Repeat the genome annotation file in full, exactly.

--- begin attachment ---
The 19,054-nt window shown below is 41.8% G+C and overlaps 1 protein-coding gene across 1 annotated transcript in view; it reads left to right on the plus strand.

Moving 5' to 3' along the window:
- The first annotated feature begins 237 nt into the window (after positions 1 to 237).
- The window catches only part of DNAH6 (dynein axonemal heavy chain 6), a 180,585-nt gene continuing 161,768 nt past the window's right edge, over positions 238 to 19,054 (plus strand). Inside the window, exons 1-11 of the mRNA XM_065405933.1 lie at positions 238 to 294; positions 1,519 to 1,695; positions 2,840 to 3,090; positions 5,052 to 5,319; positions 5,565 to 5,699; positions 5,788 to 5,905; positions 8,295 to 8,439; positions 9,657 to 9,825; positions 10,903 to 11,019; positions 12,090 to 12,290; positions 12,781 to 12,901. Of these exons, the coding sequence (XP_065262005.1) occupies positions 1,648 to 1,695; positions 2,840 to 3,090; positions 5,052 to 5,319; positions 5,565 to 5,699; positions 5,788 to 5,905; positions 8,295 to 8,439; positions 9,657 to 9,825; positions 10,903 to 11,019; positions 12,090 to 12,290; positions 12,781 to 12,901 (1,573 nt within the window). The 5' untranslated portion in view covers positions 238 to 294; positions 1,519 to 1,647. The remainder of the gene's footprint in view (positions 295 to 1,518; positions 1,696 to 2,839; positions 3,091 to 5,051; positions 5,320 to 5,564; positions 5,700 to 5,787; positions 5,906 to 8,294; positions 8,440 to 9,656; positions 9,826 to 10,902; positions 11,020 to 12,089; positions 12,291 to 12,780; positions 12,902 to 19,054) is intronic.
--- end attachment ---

The 19,054-nt window shown below is 41.8% G+C and overlaps 1 protein-coding gene across 1 annotated transcript in view; it reads left to right on the plus strand.

Moving 5' to 3' along the window:
- The first annotated feature begins 237 nt into the window (after positions 1 to 237).
- The window catches only part of DNAH6 (dynein axonemal heavy chain 6), a 180,585-nt gene continuing 161,768 nt past the window's right edge, over positions 238 to 19,054 (plus strand). Inside the window, exons 1-11 of the mRNA XM_065405933.1 lie at positions 238 to 294; positions 1,519 to 1,695; positions 2,840 to 3,090; positions 5,052 to 5,319; positions 5,565 to 5,699; positions 5,788 to 5,905; positions 8,295 to 8,439; positions 9,657 to 9,825; positions 10,903 to 11,019; positions 12,090 to 12,290; positions 12,781 to 12,901. Of these exons, the coding sequence (XP_065262005.1) occupies positions 1,648 to 1,695; positions 2,840 to 3,090; positions 5,052 to 5,319; positions 5,565 to 5,699; positions 5,788 to 5,905; positions 8,295 to 8,439; positions 9,657 to 9,825; positions 10,903 to 11,019; positions 12,090 to 12,290; positions 12,781 to 12,901 (1,573 nt within the window). The 5' untranslated portion in view covers positions 238 to 294; positions 1,519 to 1,647. The remainder of the gene's footprint in view (positions 295 to 1,518; positions 1,696 to 2,839; positions 3,091 to 5,051; positions 5,320 to 5,564; positions 5,700 to 5,787; positions 5,906 to 8,294; positions 8,440 to 9,656; positions 9,826 to 10,902; positions 11,020 to 12,089; positions 12,291 to 12,780; positions 12,902 to 19,054) is intronic.